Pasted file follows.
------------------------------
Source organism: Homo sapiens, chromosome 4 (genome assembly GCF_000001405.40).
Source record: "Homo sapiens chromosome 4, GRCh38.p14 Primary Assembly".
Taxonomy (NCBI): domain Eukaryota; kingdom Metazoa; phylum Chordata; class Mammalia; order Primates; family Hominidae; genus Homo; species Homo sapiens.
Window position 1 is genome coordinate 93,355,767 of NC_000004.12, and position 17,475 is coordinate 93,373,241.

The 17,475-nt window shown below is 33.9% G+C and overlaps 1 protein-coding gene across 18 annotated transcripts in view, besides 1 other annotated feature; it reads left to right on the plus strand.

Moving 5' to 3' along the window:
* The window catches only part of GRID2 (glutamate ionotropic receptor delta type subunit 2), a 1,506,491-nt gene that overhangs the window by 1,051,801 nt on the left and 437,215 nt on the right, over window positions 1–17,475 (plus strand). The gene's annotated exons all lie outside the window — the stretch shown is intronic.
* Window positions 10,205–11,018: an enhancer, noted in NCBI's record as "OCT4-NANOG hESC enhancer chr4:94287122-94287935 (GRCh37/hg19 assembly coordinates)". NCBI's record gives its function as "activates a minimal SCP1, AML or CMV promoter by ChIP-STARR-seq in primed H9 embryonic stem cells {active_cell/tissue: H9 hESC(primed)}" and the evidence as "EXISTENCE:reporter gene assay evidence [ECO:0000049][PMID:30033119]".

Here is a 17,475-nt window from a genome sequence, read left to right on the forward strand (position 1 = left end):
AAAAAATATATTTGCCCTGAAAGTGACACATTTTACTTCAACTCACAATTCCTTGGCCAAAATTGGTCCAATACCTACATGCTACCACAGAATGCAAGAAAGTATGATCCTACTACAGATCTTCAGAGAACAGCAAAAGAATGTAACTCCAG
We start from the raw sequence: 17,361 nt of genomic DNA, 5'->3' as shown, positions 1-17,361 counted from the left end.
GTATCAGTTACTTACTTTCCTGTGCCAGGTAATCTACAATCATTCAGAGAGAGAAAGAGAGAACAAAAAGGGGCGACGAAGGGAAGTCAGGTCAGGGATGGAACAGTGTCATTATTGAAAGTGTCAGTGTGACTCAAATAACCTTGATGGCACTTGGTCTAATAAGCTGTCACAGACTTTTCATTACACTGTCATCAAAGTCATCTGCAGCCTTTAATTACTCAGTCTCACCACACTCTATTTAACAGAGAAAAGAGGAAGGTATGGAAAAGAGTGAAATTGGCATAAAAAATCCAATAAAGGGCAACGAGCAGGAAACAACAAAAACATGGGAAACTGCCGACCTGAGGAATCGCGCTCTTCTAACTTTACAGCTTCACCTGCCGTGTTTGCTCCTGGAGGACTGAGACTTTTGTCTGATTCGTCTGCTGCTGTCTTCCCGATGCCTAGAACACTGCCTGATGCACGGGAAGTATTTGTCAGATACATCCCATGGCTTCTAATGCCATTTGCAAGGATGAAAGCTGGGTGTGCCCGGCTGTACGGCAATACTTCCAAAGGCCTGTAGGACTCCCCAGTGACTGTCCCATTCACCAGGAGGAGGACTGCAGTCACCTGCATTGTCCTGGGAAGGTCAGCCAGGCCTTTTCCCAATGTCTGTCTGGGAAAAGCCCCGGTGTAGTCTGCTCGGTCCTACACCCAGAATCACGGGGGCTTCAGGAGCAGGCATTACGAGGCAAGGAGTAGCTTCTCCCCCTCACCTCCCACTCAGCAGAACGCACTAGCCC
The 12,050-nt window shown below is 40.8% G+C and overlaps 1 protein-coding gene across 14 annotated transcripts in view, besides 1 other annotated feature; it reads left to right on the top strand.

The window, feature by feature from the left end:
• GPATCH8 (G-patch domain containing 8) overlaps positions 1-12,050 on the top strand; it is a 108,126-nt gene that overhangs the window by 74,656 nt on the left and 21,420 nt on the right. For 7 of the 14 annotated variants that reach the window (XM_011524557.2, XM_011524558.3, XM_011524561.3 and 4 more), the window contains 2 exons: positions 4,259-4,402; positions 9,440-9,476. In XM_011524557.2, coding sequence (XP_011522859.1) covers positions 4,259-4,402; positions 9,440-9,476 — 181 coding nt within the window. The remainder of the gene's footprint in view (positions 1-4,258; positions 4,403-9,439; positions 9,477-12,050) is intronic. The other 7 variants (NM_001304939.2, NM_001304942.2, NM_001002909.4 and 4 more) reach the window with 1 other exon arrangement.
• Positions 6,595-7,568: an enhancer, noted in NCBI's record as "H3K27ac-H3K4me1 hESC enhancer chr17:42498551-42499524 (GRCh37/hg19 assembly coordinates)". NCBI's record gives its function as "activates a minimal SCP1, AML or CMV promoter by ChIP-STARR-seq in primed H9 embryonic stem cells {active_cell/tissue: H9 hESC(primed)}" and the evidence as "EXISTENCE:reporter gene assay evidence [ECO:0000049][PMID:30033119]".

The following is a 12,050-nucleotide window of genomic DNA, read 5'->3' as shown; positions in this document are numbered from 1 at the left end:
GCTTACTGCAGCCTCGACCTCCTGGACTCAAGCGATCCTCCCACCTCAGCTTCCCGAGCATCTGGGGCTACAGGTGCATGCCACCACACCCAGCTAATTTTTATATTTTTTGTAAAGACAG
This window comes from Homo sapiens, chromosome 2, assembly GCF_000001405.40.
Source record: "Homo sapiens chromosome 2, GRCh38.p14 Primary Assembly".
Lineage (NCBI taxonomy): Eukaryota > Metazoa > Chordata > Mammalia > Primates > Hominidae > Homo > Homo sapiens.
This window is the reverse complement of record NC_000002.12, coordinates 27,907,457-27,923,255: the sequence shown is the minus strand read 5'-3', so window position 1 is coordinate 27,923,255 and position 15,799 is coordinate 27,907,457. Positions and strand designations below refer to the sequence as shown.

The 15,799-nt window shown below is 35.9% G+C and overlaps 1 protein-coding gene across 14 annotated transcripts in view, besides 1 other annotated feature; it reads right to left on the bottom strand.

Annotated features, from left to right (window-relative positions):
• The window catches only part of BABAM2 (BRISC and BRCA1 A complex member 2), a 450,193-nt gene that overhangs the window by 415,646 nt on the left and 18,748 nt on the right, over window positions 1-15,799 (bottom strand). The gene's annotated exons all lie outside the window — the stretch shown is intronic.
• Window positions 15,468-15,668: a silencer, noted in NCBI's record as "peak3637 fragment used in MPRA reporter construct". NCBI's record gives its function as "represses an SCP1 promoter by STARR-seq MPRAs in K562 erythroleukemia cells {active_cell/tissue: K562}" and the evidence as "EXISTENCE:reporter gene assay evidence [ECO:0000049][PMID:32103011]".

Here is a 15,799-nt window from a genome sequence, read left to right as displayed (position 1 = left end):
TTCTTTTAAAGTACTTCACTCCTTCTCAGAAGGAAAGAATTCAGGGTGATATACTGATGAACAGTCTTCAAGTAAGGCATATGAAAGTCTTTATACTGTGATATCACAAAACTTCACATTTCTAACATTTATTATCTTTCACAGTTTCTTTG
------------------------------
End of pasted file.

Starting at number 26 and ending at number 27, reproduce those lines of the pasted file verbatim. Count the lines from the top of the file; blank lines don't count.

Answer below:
• Window positions 15,468-15,668: a silencer, noted in NCBI's record as "peak3637 fragment used in MPRA reporter construct". NCBI's record gives its function as "represses an SCP1 promoter by STARR-seq MPRAs in K562 erythroleukemia cells {active_cell/tissue: K562}" and the evidence as "EXISTENCE:reporter gene assay evidence [ECO:0000049][PMID:32103011]".

Here is a 15,799-nt window from a genome sequence, read left to right as displayed (position 1 = left end):